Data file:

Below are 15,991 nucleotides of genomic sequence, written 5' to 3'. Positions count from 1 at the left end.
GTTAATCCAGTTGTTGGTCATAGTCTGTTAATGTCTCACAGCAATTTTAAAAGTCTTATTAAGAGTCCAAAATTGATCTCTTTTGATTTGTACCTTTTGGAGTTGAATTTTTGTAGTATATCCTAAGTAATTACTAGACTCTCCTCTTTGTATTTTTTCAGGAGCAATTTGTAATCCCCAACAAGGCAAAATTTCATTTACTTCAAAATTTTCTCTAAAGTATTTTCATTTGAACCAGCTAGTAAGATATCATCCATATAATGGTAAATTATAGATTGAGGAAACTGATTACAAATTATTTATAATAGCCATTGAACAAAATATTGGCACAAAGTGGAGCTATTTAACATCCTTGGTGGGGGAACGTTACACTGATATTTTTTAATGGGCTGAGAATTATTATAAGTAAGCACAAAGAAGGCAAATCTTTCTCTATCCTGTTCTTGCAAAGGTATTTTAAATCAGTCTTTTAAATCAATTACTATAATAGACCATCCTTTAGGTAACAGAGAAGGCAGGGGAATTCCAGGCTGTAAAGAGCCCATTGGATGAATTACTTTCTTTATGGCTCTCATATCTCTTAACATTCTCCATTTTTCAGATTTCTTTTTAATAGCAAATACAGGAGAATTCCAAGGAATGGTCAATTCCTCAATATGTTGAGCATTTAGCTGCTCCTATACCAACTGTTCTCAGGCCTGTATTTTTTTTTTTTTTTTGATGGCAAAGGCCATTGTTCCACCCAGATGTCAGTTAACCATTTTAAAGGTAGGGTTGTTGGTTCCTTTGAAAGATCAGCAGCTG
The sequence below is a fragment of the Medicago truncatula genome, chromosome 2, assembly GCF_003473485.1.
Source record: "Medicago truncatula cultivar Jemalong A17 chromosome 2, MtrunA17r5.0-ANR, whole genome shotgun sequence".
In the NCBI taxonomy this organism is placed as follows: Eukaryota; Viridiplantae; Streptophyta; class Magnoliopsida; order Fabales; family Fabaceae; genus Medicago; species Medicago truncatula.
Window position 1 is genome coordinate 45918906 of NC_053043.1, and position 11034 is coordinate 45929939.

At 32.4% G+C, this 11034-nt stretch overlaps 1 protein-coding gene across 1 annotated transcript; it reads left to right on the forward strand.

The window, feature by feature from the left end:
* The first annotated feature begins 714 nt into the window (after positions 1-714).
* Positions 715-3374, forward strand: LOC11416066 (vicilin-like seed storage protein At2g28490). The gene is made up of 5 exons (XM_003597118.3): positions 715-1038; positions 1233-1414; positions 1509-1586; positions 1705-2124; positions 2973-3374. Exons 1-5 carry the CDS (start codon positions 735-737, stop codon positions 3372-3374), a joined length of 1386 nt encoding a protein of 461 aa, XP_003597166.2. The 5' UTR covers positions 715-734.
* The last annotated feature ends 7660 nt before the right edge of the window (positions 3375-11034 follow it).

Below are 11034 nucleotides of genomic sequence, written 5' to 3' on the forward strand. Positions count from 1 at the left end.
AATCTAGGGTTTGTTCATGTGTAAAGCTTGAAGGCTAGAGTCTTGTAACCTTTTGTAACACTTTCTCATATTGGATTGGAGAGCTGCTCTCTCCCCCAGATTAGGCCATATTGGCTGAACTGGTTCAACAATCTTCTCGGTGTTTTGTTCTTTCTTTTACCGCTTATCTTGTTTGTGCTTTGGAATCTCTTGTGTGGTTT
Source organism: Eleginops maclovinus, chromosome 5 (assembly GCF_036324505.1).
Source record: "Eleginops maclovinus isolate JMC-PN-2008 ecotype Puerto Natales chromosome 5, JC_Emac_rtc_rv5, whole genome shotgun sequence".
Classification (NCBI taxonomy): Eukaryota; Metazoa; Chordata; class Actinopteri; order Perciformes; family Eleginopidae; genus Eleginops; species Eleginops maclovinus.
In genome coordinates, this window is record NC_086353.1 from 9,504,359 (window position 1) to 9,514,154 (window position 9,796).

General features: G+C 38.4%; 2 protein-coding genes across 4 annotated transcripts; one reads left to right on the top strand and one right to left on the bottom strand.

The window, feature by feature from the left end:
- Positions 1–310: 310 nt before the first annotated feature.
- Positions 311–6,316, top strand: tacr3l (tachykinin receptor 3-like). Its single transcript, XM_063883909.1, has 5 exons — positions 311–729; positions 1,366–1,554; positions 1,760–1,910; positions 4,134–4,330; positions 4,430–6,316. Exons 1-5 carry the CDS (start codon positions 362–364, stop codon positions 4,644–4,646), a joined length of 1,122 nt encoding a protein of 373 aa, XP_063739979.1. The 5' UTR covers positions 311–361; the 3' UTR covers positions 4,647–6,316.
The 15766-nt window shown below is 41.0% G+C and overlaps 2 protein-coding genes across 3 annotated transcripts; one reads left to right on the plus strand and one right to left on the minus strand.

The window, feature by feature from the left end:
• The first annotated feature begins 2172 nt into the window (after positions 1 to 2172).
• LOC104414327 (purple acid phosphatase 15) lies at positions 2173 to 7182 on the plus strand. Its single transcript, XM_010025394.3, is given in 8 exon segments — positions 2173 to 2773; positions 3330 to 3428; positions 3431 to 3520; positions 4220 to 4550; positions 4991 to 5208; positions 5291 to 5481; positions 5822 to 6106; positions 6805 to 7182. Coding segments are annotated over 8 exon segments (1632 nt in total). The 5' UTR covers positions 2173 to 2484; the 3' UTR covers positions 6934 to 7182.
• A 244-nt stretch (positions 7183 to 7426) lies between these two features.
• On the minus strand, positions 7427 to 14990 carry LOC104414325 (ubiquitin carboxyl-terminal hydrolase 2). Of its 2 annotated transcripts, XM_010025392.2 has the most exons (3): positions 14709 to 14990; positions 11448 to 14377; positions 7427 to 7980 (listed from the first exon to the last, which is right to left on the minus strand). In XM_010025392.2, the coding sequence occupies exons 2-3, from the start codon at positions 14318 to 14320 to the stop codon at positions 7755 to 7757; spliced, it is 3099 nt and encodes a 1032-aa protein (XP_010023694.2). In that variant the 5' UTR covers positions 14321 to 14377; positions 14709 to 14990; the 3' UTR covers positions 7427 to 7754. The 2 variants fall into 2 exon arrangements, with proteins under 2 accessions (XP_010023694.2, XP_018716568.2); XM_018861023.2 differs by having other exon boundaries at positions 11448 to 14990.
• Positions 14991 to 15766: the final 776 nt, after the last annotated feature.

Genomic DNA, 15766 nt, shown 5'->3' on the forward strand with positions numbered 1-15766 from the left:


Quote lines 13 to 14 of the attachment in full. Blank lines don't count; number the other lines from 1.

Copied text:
AATCTAGGGTTTGTTCATGTGTAAAGCTTGAAGGCTAGAGTCTTGTAACCTTTTGTAACACTTTCTCATATTGGATTGGAGAGCTGCTCTCTCCCCCAGATTAGGCCATATTGGCTGAACTGGTTCAACAATCTTCTCGGTGTTTTGTTCTTTCTTTTACCGCTTATCTTGTTTGTGCTTTGGAATCTCTTGTGTGGTTT
Source organism: Eleginops maclovinus, chromosome 5 (assembly GCF_036324505.1).